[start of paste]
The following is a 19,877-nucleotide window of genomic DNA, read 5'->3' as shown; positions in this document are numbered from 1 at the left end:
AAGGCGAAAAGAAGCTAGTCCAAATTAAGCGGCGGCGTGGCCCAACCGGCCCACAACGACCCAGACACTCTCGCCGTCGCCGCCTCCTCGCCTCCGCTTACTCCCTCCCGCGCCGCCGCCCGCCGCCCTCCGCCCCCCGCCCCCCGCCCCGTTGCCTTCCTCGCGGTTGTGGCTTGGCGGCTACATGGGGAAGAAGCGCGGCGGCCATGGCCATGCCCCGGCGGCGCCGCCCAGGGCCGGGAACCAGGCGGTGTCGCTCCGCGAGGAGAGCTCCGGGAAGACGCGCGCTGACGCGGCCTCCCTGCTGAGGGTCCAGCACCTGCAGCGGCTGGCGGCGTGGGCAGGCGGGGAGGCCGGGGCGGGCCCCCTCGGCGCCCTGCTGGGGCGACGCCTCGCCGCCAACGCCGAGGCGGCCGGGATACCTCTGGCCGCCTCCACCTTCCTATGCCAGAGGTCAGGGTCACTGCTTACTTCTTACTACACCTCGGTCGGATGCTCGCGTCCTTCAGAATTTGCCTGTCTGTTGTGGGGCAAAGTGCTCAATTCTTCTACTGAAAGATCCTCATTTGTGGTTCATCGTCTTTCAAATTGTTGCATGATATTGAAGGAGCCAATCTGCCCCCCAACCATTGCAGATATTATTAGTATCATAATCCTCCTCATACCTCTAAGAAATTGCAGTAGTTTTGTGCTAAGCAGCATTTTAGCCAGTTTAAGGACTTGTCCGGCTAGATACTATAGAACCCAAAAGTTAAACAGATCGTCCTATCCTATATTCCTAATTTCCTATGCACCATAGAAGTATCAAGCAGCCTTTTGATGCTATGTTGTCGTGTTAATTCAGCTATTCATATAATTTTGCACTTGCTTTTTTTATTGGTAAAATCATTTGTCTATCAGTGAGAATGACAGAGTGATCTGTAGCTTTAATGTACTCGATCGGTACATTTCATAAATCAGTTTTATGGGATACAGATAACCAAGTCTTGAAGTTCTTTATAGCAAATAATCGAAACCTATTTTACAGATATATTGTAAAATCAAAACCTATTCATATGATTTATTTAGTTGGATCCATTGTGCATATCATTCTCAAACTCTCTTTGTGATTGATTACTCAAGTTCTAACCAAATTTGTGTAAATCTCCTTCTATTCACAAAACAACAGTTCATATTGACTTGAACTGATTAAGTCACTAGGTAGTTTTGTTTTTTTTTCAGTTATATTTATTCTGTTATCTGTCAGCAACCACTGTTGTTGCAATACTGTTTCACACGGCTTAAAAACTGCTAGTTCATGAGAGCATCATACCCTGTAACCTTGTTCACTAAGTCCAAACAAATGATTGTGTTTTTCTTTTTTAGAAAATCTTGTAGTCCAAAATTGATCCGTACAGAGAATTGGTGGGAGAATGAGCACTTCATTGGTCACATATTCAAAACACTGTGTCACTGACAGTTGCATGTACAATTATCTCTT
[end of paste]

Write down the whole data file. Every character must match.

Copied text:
The following is a 19,877-nucleotide window of genomic DNA, read 5'->3' as shown; positions in this document are numbered from 1 at the left end:
AAGGCGAAAAGAAGCTAGTCCAAATTAAGCGGCGGCGTGGCCCAACCGGCCCACAACGACCCAGACACTCTCGCCGTCGCCGCCTCCTCGCCTCCGCTTACTCCCTCCCGCGCCGCCGCCCGCCGCCCTCCGCCCCCCGCCCCCCGCCCCGTTGCCTTCCTCGCGGTTGTGGCTTGGCGGCTACATGGGGAAGAAGCGCGGCGGCCATGGCCATGCCCCGGCGGCGCCGCCCAGGGCCGGGAACCAGGCGGTGTCGCTCCGCGAGGAGAGCTCCGGGAAGACGCGCGCTGACGCGGCCTCCCTGCTGAGGGTCCAGCACCTGCAGCGGCTGGCGGCGTGGGCAGGCGGGGAGGCCGGGGCGGGCCCCCTCGGCGCCCTGCTGGGGCGACGCCTCGCCGCCAACGCCGAGGCGGCCGGGATACCTCTGGCCGCCTCCACCTTCCTATGCCAGAGGTCAGGGTCACTGCTTACTTCTTACTACACCTCGGTCGGATGCTCGCGTCCTTCAGAATTTGCCTGTCTGTTGTGGGGCAAAGTGCTCAATTCTTCTACTGAAAGATCCTCATTTGTGGTTCATCGTCTTTCAAATTGTTGCATGATATTGAAGGAGCCAATCTGCCCCCCAACCATTGCAGATATTATTAGTATCATAATCCTCCTCATACCTCTAAGAAATTGCAGTAGTTTTGTGCTAAGCAGCATTTTAGCCAGTTTAAGGACTTGTCCGGCTAGATACTATAGAACCCAAAAGTTAAACAGATCGTCCTATCCTATATTCCTAATTTCCTATGCACCATAGAAGTATCAAGCAGCCTTTTGATGCTATGTTGTCGTGTTAATTCAGCTATTCATATAATTTTGCACTTGCTTTTTTTATTGGTAAAATCATTTGTCTATCAGTGAGAATGACAGAGTGATCTGTAGCTTTAATGTACTCGATCGGTACATTTCATAAATCAGTTTTATGGGATACAGATAACCAAGTCTTGAAGTTCTTTATAGCAAATAATCGAAACCTATTTTACAGATATATTGTAAAATCAAAACCTATTCATATGATTTATTTAGTTGGATCCATTGTGCATATCATTCTCAAACTCTCTTTGTGATTGATTACTCAAGTTCTAACCAAATTTGTGTAAATCTCCTTCTATTCACAAAACAACAGTTCATATTGACTTGAACTGATTAAGTCACTAGGTAGTTTTGTTTTTTTTTCAGTTATATTTATTCTGTTATCTGTCAGCAACCACTGTTGTTGCAATACTGTTTCACACGGCTTAAAAACTGCTAGTTCATGAGAGCATCATACCCTGTAACCTTGTTCACTAAGTCCAAACAAATGATTGTGTTTTTCTTTTTTAGAAAATCTTGTAGTCCAAAATTGATCCGTACAGAGAATTGGTGGGAGAATGAGCACTTCATTGGTCACATATTCAAAACACTGTGTCACTGACAGTTGCATGTACAATTATCTCTT